Melissa Coleman has always liked to simplify. Even when was painting pictures in high school, her "reductionist" tendencies appeared on numerous canvases. Having too many things often makes her frustrated and overwhelmed. So it isn't surprising that she'd author "The Minimalist Kitchen," which combines ideas about organization with a collection of streamlined, tasty recipes.
After becoming a mother, Melissa realized she had to apply her love for simplifying to her kitchen pantry. Trying to find the right spatula was taking too much time to get meals done on in a reasonable amount of time. So she figured out what she could live without. We asked Melissa a handful of questions about how to get starting removing all of those ingredients and tools that have a tendency to accumulate in the kitchen cupboards.
Why do we buy and keep so many more ingredients than we need?
Most of us cook from a compilation of recipes we've either found online or in books, each calling for a different set of ingredients. It's no wonder our pantries are overflowing.
In trying to reduce the number of ingredients in my kitchen, I began looking for overlap. Your spice cabinet is the best place to start! I quit buying spice blends and only kept a smaller handful of commonly used spices. Now I can create my own blend per the recipe. Oregano, for example, is used in Mexican, Italian, and Greek cooking. This is what I mean by overlap. In my book, you'll find a set ingredient list in Chapter 1 that I use throughout all my recipes. I like to add variety with fresh ingredients, that have a short lifespan. Storage isn't as much of an issue this way. This is really helpful when bringing new recipes into your kitchen.
Ask yourself—do I have the pantry staples for this? If not, can I substitute something I do stock and still make this recipe? When you begin thinking about the kitchen this way, you're building sustainable boundaries for your space. Think about it like a relationship with a tough friend or family member. Good boundaries make tough relationships work better. And the kitchen can be so tough.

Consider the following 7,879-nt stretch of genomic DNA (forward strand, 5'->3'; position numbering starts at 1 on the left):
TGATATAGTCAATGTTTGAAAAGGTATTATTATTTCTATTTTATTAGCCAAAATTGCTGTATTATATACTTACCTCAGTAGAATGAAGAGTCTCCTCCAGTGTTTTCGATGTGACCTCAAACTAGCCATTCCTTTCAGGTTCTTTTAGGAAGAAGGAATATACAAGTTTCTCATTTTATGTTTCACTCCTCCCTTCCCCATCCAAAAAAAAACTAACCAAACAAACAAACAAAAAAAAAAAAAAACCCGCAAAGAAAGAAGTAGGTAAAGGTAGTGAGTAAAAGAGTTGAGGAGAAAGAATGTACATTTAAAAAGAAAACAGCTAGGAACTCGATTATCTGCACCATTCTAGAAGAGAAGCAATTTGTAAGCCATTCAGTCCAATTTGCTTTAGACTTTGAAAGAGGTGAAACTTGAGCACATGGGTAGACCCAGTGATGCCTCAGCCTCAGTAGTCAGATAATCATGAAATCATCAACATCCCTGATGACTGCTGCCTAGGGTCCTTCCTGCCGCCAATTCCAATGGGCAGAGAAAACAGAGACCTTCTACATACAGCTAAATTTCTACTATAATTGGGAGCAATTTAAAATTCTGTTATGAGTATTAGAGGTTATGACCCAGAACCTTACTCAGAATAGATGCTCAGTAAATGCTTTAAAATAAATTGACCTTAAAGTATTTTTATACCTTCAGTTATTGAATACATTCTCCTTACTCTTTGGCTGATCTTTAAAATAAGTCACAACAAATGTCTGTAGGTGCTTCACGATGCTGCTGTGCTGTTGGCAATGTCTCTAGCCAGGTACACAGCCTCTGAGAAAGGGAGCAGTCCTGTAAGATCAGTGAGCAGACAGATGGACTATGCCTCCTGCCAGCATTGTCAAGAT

How should a cook decide what they should keep and what they need to toss or donate?
Start by looking in the very back of your cabinets, your pantry, and the bottom layer of your drawers. Out of site is often out of mind and never used. Get rid of no brainer things first.
We keep a lot items around for special occasions. Begin storing those items separately like you store your holiday decorations. Protect the everyday. Then create a donate bin for the questionable items. Keep the bin for three or so months before donating. If you never rescue an item, maybe it was just taking up space in your kitchen after all.
What are the top things too many cooks keep around that they shouldn't?
Single-use gadgets tend to create big problems in kitchen drawers. They promise efficiency but mostly just create a drawer you can barely open. Here's what I found too many of in my kitchen—garlic gadgets, unused knives, random spatulas, and fruit and vegetable cutting gadgets. Did you know you can mince garlic with a zester? Keep those multi-purpose tools around.
A lot of people keep ingredients around they only use around the holidays. How should we deal with those?
If they are shelf stable, store those ingredients in the special occasion box, too. I have a small Thanksgiving box that houses my once-a-year turkey tools.
Do you think a cook with a tiny apartment apartment should approach storage differently than someone who has a walk-in pantry?
Absolutely! The minimalist kitchen began in multiple tiny apartments for me. The interesting thing is—I keep less around now in my larger kitchen than I did in my tiny kitchens. Empty space doesn't always need filling. However, if you're in a super tiny space, you often have to create additional spaces for the kitchen. We would do this by adding inexpensive shelving to a nearby closet or adding a buffet. The most successful application of the minimalist kitchen will come from understanding your space constraints, the speed at with you go through food, and the natural habits of those using the pantry. It's never a one-size-fits-all kind of thing.
You say you should be willing to break the rules you create. Which of your own rules have you broken and why?
Too rigid of rules can create a different kind of disorder. I love this quote by Leonard Koren, "Pare down to the essence, but don't remove the poetry." It's my guiding compass. Life is more poetic than it is static.
My husband, for example, is a big believer in variety. I am not. I thrive on simplicity and consistency. So for him, I've tried to loosen my grip on his beloved snacks that sometimes don't fit in our allotted containers. He's also come to love how well the pantry system works. Another example, if I really want to try a recipe with a pantry staple I don't keep stocked, I'll buy a smaller amount in the bulk section of our grocery store.